Now this admission is probably not something of which gay men will necessarily approve, although I guess most will have come across something like it many times before. It can't be very pleasant to discover that what you find the most beautiful and intensely emotional of all experiences gives me a knee-jerk sense of "get me out of here!". In my defence, though, I can't help it. As I outlined above, some people are just hardwired to feel the way they feel, and you can't criticise people for their hardwired feelings.
I know I'm not alone among straight men in having this reaction (indeed, I suspect I am in a majority). This being the case, we can see where the prohibition on homosexuality came from in the more personal-level religions: straight men greatly outnumber gay men; straight men who are grossed out by overt signs of affection between gay men also greatly outnumber gay men; any religion that frowns at homosexuality is going to get the vote of these straight men; more votes means more success for the religion; so, the attitude spreads. Women are neutral in terms of their emotional response to the activities of gay men, so if a religion proscribes gay sex they're not really affected by it; the religion therefore doesn't lose their votes by taking an anti-gay stance.
Where society has failed is in the third step above: you can't criticise people for their hardwired feelings, but you can criticise people for acting on them if it affects other people adversely. Gay men can't help being attracted to men; straight men (large numbers of them, anyway) can't help being grossed out by this. Neither gay men nor the straight men can be criticised for these feelings, because neither can help having them. The straight men can criticise the gay men for acting on their instincts and grossing out the straight men, but the gay men can criticise the straight men more for acting on their instincts and banning homosexuality outright. This is because the effects on gay men of getting banned are life-ruiningly adverse whereas the effects on straight men of seeing gayness in action are merely a moment of "eww". This is therefore an argument straight men should concede.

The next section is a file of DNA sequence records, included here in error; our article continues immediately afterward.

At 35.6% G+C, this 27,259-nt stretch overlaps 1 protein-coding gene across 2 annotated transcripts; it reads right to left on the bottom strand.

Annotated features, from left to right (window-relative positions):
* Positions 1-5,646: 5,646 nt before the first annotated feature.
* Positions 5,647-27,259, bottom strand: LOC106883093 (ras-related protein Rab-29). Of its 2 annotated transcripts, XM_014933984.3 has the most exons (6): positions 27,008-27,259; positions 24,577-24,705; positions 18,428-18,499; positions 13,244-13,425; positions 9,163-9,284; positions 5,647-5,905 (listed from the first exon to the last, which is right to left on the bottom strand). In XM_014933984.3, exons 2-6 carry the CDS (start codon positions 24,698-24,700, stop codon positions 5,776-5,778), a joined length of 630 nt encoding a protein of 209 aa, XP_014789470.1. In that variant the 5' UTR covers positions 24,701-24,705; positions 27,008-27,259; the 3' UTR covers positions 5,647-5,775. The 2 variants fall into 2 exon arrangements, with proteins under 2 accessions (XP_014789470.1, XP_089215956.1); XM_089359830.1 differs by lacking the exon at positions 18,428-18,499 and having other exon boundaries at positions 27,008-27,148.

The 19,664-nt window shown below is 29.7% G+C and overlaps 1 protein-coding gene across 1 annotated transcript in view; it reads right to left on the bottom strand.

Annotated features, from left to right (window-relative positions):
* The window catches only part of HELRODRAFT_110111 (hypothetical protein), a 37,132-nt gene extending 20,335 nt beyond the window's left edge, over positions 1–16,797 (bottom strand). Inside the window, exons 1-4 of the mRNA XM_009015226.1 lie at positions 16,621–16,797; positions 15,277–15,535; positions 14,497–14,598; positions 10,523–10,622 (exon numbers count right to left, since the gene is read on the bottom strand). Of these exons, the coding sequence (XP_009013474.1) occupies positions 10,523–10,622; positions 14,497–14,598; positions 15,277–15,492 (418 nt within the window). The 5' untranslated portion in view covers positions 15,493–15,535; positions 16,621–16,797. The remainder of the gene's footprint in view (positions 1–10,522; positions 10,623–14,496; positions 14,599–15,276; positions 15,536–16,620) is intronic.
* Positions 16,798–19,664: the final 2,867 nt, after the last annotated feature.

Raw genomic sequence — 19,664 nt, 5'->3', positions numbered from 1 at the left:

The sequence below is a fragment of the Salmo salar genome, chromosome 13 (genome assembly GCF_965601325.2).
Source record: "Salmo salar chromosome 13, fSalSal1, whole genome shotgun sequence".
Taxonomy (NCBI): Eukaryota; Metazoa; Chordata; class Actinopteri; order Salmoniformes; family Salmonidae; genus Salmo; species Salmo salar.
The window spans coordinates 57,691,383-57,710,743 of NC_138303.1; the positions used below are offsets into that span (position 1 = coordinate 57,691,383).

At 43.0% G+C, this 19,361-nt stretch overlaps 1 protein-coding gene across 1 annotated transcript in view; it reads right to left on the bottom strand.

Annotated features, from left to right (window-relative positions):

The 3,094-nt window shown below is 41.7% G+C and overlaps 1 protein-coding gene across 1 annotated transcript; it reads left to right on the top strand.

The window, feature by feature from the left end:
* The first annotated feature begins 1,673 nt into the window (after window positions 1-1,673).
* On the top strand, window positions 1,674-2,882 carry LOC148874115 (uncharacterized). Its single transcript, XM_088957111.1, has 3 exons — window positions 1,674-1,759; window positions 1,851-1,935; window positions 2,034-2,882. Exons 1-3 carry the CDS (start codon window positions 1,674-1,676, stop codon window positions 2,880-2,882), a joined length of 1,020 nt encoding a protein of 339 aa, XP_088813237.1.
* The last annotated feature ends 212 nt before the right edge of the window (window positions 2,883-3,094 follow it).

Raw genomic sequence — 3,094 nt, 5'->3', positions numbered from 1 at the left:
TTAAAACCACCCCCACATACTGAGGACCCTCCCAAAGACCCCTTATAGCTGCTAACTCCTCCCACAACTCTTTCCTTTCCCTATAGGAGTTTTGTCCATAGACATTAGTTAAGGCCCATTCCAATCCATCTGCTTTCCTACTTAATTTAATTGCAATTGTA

So sure, the image of two actors simulating tastefully mild gay sex on TV may affect me in ways I'd rather it didn't, but I don't have to watch such scenes (and indeed didn't watch yesterday's in Torchwood). However, I'm not going to act on that and call for gay male sex scenes to be banned, or worse, homosexuality as a concept. Condemning generations of gay men to a life of frustration, guilt and misery seems rather a disproportionate response.
Bloody hell, though, Jack, do you have to be quite so rapacious?